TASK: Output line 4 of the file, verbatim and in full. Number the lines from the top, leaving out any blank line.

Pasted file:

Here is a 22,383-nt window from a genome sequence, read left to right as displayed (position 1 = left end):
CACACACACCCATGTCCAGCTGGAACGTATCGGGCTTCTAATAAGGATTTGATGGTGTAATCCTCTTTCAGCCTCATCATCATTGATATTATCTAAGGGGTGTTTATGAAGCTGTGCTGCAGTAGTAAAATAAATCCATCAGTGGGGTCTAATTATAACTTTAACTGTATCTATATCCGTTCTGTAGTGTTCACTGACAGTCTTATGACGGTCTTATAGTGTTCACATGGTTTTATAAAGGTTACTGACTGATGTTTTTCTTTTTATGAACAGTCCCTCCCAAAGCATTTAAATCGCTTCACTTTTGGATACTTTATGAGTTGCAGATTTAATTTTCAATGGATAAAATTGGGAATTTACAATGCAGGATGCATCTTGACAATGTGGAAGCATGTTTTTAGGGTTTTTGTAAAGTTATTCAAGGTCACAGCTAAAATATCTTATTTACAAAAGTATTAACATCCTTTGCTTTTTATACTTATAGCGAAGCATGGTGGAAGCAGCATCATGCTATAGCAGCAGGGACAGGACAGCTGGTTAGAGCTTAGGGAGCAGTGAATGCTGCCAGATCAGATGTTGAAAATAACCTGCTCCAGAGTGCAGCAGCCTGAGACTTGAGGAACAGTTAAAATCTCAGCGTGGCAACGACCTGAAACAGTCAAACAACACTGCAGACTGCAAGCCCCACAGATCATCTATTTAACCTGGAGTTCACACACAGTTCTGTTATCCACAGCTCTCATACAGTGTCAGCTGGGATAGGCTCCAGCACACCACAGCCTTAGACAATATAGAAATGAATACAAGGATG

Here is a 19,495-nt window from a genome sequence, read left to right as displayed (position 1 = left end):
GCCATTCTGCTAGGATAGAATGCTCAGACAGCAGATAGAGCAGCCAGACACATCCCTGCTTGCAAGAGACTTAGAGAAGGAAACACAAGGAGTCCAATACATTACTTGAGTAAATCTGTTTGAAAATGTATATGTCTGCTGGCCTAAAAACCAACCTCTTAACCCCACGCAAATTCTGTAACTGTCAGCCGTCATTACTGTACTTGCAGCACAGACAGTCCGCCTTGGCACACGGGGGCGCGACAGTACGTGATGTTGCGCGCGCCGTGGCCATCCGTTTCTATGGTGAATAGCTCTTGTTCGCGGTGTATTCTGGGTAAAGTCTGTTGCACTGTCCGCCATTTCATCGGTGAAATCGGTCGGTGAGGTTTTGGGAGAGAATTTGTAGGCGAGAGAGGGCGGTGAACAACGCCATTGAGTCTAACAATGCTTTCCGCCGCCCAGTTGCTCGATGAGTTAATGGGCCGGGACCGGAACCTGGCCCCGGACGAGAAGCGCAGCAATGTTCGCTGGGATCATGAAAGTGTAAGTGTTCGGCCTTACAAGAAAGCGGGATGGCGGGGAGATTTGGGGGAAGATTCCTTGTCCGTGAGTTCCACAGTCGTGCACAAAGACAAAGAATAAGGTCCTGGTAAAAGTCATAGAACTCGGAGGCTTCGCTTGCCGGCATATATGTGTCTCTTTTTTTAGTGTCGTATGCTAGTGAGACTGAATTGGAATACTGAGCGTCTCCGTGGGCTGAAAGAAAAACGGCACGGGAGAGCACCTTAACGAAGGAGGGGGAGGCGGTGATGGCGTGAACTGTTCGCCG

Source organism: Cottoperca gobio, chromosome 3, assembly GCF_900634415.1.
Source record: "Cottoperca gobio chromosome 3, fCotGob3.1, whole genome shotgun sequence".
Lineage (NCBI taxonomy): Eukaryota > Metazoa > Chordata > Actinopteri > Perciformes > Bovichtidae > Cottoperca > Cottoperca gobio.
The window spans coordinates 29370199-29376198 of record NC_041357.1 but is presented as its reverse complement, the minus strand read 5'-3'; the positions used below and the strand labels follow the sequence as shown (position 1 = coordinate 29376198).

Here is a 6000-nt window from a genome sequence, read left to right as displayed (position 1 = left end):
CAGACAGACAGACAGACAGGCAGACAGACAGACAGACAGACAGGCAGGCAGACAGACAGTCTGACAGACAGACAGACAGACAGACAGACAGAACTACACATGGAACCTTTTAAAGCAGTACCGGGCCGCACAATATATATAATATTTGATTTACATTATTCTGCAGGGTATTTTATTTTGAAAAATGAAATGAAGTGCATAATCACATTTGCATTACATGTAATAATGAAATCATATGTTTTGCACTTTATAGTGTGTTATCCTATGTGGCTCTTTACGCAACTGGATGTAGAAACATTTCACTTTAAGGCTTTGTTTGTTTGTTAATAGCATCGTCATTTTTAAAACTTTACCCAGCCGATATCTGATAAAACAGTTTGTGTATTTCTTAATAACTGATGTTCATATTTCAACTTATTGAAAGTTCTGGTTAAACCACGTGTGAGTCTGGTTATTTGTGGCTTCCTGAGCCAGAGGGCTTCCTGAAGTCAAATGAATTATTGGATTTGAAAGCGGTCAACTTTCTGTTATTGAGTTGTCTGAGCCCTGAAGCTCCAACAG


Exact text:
GCCATTCTGCTAGGATAGAATGCTCAGACAGCAGATAGAGCAGCCAGACACATCCCTGCTTGCAAGAGACTTAGAGAAGGAAACACAAGGAGTCCAATACATTACTTGAGTAAATCTGTTTGAAAATGTATATGTCTGCTGGCCTAAAAACCAACCTCTTAACCCCACGCAAATTCTGTAACTGTCAGCCGTCATTACTGTACTTGCAGCACAGACAGTCCGCCTTGGCACACGGGGGCGCGACAGTACGTGATGTTGCGCGCGCCGTGGCCATCCGTTTCTATGGTGAATAGCTCTTGTTCGCGGTGTATTCTGGGTAAAGTCTGTTGCACTGTCCGCCATTTCATCGGTGAAATCGGTCGGTGAGGTTTTGGGAGAGAATTTGTAGGCGAGAGAGGGCGGTGAACAACGCCATTGAGTCTAACAATGCTTTCCGCCGCCCAGTTGCTCGATGAGTTAATGGGCCGGGACCGGAACCTGGCCCCGGACGAGAAGCGCAGCAATGTTCGCTGGGATCATGAAAGTGTAAGTGTTCGGCCTTACAAGAAAGCGGGATGGCGGGGAGATTTGGGGGAAGATTCCTTGTCCGTGAGTTCCACAGTCGTGCACAAAGACAAAGAATAAGGTCCTGGTAAAAGTCATAGAACTCGGAGGCTTCGCTTGCCGGCATATATGTGTCTCTTTTTTTAGTGTCGTATGCTAGTGAGACTGAATTGGAATACTGAGCGTCTCCGTGGGCTGAAAGAAAAACGGCACGGGAGAGCACCTTAACGAAGGAGGGGGAGGCGGTGATGGCGTGAACTGTTCGCCG